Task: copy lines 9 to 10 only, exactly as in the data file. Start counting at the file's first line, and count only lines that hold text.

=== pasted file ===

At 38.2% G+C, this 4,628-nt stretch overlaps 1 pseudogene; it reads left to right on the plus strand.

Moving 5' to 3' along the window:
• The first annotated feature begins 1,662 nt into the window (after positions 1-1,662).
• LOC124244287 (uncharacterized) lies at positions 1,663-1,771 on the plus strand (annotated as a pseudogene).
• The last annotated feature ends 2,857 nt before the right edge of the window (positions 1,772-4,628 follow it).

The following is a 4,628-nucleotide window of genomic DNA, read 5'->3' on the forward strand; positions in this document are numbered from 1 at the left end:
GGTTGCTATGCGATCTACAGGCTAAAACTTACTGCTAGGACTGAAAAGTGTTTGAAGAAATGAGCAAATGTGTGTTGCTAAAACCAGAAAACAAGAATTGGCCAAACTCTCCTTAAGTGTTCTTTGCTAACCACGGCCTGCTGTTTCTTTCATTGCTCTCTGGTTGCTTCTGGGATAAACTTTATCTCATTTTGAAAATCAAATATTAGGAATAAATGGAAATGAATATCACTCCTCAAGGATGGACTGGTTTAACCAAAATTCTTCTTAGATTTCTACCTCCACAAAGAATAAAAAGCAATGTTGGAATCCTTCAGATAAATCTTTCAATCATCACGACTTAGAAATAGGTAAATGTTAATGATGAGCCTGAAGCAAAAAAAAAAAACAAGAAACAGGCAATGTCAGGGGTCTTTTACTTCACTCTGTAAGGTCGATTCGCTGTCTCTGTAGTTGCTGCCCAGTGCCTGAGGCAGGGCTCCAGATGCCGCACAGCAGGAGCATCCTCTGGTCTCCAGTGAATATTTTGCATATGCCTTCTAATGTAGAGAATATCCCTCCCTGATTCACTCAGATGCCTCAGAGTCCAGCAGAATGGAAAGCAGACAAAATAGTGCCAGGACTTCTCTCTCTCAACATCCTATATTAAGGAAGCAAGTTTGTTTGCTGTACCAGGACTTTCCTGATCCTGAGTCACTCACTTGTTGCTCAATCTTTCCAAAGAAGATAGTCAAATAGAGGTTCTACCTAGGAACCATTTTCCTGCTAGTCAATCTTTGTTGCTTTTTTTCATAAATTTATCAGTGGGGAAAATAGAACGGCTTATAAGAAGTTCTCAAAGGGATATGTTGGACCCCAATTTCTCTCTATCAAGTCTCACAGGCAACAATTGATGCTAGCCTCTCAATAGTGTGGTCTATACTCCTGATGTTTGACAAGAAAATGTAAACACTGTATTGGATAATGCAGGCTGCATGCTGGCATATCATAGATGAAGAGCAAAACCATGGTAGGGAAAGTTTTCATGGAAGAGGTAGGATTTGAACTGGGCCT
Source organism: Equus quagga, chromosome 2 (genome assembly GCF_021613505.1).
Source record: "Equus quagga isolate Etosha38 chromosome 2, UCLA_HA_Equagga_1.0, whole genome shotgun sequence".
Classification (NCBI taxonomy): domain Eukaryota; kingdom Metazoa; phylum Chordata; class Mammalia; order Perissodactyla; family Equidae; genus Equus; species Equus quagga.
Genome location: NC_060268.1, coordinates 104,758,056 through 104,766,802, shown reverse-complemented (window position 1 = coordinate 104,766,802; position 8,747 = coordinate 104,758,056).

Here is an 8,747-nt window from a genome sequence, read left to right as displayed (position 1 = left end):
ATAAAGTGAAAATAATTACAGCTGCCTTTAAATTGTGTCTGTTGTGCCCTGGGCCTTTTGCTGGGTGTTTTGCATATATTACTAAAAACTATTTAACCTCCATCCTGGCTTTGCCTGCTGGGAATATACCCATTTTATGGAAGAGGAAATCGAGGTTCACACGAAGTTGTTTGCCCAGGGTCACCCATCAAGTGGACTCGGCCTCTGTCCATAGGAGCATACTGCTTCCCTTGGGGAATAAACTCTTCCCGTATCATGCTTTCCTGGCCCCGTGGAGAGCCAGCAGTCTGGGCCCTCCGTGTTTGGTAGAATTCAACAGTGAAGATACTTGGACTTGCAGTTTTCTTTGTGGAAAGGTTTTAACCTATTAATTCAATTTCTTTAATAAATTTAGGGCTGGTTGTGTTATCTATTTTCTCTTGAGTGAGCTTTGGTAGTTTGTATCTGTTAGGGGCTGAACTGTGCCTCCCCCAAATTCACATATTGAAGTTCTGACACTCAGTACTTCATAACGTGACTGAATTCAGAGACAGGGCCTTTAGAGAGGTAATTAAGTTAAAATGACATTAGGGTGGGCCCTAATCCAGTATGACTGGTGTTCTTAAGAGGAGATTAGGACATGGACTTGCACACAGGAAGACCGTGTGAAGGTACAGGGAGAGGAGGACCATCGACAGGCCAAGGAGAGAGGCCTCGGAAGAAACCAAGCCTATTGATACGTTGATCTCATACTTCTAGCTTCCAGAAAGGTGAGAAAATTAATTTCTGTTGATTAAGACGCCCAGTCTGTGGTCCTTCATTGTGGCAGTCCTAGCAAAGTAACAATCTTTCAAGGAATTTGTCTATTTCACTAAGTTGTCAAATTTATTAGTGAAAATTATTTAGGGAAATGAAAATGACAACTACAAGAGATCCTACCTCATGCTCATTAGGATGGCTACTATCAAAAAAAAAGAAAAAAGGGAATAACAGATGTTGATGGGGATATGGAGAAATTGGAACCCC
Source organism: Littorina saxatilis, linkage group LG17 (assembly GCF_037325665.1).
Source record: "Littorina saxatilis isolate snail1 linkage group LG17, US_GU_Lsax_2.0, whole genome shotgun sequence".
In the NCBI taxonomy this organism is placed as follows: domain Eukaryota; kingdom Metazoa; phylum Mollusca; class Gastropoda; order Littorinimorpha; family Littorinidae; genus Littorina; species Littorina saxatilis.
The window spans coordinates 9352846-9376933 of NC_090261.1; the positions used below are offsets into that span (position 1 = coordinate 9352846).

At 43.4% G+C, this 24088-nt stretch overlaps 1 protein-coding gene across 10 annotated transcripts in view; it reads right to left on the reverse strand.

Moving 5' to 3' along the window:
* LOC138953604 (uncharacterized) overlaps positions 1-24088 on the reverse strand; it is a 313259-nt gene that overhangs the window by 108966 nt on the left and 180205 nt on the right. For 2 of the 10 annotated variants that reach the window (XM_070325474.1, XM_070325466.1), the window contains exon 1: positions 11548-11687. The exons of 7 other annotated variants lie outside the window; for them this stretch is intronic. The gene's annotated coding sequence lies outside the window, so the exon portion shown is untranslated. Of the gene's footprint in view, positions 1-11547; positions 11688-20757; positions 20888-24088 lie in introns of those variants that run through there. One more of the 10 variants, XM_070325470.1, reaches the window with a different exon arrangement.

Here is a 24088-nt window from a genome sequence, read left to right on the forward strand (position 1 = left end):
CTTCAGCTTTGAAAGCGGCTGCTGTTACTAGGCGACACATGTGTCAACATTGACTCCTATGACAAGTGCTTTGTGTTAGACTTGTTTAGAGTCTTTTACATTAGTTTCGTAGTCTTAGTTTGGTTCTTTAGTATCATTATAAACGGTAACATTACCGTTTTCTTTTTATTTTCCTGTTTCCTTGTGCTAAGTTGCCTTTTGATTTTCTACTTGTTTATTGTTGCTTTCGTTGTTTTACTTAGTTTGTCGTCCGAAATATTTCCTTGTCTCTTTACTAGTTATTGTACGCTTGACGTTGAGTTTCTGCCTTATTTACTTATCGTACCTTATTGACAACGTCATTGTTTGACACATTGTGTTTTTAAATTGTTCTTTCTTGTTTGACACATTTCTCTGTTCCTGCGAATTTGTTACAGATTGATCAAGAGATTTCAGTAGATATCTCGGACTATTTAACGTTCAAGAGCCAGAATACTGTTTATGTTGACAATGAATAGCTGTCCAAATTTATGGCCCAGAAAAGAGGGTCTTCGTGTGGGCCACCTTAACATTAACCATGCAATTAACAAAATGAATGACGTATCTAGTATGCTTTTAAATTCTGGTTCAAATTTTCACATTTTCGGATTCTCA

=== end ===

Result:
Source record: "Equus quagga isolate Etosha38 chromosome 2, UCLA_HA_Equagga_1.0, whole genome shotgun sequence".
Classification (NCBI taxonomy): domain Eukaryota; kingdom Metazoa; phylum Chordata; class Mammalia; order Perissodactyla; family Equidae; genus Equus; species Equus quagga.